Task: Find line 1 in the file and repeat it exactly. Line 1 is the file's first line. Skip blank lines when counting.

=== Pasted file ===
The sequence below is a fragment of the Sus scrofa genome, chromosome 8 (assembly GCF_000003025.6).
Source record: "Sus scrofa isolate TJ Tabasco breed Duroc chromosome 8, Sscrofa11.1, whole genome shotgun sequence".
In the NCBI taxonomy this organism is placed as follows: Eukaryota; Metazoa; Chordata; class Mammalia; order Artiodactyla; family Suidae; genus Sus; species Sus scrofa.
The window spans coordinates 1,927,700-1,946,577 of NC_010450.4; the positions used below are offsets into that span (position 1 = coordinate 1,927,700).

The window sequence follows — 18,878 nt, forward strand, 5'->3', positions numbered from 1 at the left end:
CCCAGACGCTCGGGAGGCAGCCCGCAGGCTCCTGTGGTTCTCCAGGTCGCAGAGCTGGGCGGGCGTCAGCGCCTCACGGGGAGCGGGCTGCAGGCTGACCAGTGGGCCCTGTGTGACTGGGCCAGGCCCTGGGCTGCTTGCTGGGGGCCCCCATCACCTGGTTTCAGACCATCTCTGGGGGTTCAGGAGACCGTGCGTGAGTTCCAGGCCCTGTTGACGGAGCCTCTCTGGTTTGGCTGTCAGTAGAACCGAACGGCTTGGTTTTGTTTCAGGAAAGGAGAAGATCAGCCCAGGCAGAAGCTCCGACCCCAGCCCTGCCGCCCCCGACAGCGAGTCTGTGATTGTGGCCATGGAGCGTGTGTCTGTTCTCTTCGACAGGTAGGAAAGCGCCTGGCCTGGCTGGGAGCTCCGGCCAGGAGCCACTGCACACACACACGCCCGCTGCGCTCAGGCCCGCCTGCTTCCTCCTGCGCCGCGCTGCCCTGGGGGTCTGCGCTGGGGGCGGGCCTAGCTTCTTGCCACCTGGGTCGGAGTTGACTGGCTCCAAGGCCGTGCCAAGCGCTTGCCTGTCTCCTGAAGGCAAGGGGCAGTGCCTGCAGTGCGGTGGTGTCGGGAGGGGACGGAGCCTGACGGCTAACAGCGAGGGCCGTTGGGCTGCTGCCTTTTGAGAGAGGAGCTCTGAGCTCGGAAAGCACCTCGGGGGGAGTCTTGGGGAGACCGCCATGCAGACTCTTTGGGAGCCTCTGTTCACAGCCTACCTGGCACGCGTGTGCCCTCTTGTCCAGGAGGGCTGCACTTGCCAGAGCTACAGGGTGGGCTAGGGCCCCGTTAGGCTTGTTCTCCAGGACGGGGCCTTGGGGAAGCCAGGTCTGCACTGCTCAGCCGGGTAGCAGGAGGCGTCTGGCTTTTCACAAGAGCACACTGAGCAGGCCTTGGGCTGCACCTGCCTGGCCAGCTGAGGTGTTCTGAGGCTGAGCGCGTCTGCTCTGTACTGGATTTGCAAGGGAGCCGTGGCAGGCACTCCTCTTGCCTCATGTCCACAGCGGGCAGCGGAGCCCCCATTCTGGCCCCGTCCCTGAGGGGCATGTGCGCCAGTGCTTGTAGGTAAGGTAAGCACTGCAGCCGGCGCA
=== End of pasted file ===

The sequence below is a fragment of the Sus scrofa genome, chromosome 8 (assembly GCF_000003025.6).